St Vincent and the Grenadines is prone to a wide range of natural hazards which include hurricanes, volcanic eruptions, droughts and landslides. In 2021, the National Society and their volunteers were asked to bolster the national disaster management system before and after the eruption of the La Soufriere volcano. Staff and volunteers were placed on the frontline again after the passing of Hurricane Lisa in 2022. Both these responses were needed during the COVID-19 pandemic. It is important to understand how national societies can provide national assistance while also ensuring the welfare of their volunteers in a multi-hazard environment.

Countries Targeted: St Vincent & the Grenadines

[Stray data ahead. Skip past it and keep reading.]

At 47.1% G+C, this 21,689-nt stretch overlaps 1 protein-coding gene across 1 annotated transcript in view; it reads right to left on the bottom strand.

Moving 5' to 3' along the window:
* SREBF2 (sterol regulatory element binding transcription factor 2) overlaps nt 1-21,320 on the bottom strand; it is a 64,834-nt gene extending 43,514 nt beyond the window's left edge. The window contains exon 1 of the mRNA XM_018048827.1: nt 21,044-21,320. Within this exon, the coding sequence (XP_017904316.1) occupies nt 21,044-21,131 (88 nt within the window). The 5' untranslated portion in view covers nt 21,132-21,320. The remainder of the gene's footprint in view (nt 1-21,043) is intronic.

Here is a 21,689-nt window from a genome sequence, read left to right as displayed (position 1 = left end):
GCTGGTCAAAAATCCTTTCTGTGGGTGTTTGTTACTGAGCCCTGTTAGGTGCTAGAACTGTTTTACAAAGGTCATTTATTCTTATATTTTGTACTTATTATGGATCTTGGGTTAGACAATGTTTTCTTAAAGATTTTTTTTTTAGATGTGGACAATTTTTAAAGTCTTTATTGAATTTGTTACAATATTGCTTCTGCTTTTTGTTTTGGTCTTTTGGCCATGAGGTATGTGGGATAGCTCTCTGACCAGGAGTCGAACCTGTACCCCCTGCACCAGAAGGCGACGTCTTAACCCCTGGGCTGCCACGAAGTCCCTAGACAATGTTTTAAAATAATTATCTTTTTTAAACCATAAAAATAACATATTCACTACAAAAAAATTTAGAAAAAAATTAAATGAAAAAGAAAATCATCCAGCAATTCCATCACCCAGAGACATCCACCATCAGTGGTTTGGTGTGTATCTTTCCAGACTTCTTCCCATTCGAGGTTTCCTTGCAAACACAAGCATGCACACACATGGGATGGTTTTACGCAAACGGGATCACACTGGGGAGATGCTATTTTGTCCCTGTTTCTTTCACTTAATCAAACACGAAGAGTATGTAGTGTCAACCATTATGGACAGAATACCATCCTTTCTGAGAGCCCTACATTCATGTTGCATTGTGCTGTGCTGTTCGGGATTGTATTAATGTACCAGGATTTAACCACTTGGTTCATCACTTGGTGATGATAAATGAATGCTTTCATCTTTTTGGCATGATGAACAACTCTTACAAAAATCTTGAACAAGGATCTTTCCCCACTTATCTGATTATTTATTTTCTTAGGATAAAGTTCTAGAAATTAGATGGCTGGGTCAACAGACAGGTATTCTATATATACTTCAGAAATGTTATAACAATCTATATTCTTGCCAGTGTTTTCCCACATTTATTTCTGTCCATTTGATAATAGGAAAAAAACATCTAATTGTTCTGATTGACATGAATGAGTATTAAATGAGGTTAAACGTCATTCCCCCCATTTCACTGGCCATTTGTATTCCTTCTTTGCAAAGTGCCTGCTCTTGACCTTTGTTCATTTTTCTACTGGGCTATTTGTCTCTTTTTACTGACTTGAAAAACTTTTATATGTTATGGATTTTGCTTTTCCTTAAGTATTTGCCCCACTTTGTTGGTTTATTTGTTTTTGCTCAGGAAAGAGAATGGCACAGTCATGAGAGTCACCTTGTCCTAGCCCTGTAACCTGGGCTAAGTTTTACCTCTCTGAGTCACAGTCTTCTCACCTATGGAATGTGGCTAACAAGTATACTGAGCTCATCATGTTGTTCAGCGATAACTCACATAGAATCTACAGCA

Co Authored by: St Vincent & the Grenadines Red Cross

This research takes a deeper look at the following:

  • Understanding the perceptions of volunteer safety and how these perceptions can be addressed in a multi-hazard environment.

  • Understanding the challenges faced by volunteers.

  • Understanding the actions needed to mitigate the level of burn-out among volunteers in a multi-hazard environment.

  • Make recommendations on how to sustain volunteer well-being and motivation in a multi-hazard environment.

  • How can CDRT mobilization improve?

The Impact of COVID-19 on Volunteerism in the Caribbean 

Research Question:
How has COVID-19 impacted the way in which the National Societies interact and manage volunteers in Suriname and St. Vincent and the Grenadines?

Research Rationale